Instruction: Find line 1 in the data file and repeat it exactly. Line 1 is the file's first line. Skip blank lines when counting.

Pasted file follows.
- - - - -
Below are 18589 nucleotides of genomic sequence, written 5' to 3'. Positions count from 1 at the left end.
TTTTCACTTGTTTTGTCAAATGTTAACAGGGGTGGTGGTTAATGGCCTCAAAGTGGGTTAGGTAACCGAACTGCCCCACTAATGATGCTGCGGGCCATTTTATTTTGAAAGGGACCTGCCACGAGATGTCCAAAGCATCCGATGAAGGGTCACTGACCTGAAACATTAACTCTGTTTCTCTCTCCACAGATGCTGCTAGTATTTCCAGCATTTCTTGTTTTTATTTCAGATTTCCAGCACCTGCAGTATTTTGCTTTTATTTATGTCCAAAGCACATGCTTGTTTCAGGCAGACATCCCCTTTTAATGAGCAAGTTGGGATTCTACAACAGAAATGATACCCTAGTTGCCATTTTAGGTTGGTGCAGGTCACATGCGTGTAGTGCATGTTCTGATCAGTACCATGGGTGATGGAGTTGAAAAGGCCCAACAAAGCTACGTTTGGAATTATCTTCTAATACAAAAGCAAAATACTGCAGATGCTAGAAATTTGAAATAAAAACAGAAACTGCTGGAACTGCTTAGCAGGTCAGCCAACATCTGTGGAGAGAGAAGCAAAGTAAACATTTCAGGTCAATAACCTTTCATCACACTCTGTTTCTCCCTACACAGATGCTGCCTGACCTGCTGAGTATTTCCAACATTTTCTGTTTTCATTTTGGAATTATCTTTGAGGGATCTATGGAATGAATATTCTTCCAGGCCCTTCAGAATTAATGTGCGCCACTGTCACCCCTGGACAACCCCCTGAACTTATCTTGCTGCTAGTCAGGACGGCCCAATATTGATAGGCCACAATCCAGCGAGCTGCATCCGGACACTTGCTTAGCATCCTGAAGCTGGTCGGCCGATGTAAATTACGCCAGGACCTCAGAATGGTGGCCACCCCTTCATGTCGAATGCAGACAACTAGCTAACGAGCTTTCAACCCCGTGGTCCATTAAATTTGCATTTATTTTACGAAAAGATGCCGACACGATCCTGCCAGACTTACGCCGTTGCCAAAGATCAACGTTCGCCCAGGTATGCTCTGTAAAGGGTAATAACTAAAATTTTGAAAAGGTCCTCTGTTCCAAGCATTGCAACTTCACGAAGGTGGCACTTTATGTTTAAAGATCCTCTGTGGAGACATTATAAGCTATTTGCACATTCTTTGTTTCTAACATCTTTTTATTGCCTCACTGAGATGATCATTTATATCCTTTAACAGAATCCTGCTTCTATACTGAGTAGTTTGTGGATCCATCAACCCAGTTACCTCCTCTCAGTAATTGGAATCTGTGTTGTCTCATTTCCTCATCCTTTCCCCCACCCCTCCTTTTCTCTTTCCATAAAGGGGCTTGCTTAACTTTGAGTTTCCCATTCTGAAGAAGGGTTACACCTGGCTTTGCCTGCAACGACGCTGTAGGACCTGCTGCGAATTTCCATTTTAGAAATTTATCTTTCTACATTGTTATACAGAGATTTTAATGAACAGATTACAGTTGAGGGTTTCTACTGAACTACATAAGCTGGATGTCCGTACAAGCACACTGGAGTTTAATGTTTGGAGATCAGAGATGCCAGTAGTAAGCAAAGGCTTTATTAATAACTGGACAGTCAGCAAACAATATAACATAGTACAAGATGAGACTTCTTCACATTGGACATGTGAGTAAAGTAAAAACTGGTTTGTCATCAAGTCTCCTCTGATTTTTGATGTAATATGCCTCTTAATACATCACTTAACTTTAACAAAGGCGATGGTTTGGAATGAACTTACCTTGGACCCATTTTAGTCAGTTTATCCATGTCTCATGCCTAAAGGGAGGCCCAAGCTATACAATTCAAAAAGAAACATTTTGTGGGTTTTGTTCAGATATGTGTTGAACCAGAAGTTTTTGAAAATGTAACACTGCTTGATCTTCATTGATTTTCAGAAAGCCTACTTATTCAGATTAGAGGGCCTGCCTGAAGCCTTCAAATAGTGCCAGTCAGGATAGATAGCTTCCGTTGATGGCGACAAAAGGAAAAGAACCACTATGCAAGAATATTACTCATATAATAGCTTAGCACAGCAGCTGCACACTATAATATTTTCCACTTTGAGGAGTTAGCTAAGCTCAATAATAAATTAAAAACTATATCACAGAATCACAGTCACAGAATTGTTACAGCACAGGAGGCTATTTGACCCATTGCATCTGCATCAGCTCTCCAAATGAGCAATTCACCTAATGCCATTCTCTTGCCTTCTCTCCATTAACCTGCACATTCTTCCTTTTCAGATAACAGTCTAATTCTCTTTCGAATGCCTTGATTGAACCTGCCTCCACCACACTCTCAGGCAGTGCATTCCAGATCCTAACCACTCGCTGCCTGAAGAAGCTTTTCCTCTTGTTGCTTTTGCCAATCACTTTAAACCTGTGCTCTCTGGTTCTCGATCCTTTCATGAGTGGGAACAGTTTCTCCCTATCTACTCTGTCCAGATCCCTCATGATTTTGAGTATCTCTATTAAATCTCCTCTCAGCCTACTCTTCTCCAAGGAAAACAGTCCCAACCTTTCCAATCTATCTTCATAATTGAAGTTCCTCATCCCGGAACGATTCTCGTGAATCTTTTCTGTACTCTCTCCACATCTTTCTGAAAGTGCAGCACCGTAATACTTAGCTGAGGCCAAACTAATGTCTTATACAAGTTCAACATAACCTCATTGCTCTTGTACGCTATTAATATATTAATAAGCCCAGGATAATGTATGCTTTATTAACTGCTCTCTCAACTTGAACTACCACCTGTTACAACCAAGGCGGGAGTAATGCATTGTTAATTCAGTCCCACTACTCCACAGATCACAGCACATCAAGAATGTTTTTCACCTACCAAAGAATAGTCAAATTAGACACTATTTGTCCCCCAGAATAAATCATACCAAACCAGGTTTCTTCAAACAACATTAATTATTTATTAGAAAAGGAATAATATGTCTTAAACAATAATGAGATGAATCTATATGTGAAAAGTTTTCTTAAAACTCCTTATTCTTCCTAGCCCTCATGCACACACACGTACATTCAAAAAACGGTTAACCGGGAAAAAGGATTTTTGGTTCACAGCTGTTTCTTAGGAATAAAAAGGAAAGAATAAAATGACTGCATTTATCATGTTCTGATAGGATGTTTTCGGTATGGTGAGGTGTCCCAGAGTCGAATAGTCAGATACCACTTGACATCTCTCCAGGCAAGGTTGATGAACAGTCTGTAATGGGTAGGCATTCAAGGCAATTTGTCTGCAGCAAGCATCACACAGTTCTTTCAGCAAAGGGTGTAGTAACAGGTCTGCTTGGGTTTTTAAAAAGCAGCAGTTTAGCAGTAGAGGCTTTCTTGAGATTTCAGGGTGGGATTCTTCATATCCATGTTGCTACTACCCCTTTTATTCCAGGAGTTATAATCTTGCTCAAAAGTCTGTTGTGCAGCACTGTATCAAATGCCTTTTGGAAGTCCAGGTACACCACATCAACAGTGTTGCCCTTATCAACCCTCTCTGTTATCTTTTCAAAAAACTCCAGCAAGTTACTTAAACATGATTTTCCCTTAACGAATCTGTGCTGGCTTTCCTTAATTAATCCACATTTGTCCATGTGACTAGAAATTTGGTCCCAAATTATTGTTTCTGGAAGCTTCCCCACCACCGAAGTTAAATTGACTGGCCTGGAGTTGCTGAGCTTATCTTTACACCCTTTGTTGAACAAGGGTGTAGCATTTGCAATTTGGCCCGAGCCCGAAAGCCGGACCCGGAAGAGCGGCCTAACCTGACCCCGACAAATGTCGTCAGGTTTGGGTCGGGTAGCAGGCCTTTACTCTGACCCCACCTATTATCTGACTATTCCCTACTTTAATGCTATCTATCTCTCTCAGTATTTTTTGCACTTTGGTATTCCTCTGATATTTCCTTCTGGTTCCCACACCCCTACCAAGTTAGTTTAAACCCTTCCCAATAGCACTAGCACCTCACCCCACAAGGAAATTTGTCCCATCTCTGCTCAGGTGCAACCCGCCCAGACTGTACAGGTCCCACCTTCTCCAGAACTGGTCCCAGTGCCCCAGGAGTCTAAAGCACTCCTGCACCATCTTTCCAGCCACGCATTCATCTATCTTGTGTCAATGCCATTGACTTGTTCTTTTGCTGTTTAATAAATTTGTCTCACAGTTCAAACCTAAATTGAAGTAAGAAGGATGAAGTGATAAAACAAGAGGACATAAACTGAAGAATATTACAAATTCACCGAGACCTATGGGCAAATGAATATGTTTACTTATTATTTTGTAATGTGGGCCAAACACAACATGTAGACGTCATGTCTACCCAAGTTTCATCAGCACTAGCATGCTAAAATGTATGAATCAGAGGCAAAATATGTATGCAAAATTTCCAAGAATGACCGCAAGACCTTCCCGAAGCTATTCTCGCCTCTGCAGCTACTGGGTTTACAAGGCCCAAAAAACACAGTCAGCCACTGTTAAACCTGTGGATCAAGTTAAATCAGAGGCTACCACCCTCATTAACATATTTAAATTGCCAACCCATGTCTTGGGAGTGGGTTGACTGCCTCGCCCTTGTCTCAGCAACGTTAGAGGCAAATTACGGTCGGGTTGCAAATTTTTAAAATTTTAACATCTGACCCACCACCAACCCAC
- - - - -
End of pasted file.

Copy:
Below are 18589 nucleotides of genomic sequence, written 5' to 3'. Positions count from 1 at the left end.